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CUIN 7398 - CUIN Capstone Project

This guide is designed to provide students in CUIN 7398 with support in completing their Capstone project.

How do I find Peer Reviewed Articles

Every database approaches this issue differently if they have peer reviewed content in it. Here are some strategies to focus in on the peer reviewed content in a database. (Note: it's a good idea in general to verify that an article you find is peer reviewed even if you use these, as a double check).

  • Look for a check box in the advanced search that says "Refereed" or "Peer reviewed." Sometimes you'll see the option listed as 'Scholarly' in some way shape or form. *IMPORTANT* Scholarly does not necessarily mean peer reviewed. Using an option like this can help you get closer to peer reviewed materials, but it doesn't guarantee that what you've found is peer reviewed.
  • Look under document or publication type. Sometimes they'll have a 'Peer reviewed article' or some variation of name as a type that you can select. 

These are the 2 main ways that databases allow you to limit to peer reviewed materials. If you don't see something like that, it's possible that it's not an option in the database you're using, or the content in that database is either all peer reviewed or none of it is peer reviewed.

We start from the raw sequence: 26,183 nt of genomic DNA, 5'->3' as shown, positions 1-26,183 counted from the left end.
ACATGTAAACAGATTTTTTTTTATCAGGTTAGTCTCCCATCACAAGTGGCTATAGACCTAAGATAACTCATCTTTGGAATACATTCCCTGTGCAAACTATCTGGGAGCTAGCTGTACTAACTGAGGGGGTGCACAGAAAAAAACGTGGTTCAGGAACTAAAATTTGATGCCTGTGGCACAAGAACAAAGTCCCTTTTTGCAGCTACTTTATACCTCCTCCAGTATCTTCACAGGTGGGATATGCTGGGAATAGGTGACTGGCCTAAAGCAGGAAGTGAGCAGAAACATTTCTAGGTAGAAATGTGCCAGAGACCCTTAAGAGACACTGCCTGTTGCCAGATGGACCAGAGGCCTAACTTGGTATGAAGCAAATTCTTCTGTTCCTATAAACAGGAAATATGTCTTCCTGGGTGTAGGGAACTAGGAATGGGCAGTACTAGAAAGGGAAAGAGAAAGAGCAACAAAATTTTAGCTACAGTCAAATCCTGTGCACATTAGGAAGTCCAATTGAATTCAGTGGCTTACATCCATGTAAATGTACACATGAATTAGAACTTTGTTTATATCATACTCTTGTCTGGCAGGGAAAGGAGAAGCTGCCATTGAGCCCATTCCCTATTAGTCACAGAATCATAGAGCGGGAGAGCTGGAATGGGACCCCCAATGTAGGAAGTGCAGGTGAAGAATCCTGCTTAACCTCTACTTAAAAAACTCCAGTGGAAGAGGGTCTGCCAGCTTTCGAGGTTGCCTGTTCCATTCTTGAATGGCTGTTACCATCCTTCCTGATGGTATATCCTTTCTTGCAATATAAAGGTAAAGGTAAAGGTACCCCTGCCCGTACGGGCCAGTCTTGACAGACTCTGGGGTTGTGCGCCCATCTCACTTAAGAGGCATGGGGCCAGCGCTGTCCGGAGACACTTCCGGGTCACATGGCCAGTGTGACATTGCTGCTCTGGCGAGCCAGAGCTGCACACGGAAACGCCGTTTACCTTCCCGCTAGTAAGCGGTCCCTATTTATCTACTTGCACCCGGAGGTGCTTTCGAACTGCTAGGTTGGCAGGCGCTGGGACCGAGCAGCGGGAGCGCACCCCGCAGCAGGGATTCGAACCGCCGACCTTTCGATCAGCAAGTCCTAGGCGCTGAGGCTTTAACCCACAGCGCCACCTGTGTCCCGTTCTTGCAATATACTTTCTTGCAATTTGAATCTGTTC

Is This Peer Reviewed?

Sometimes you either have to use a database where they don't have an option, the existing option is ambiguous. So what do you do in that case?

 

It requires a little investigation, but there are ways that you can find out if an article is Peer Reviewed

 

 

  1. You can try using Ulrich's. A search by title for the journal in which your article is published can reveal if the journal uses peer review. If it is, there will be a little referee's jersey beside the entry in your search results.
  2. Cabell's Directory! You can look up the journal in Cabell's Directory and it well tell you about the review process if any.
  3. Look at the Journal's home page. You can usually find this by doing a simple web search for the journal title. Look for an editorial board, and instructions to submitters. Instructions will usually tell authors what will happen to their journal (ie, it will be sent out for review).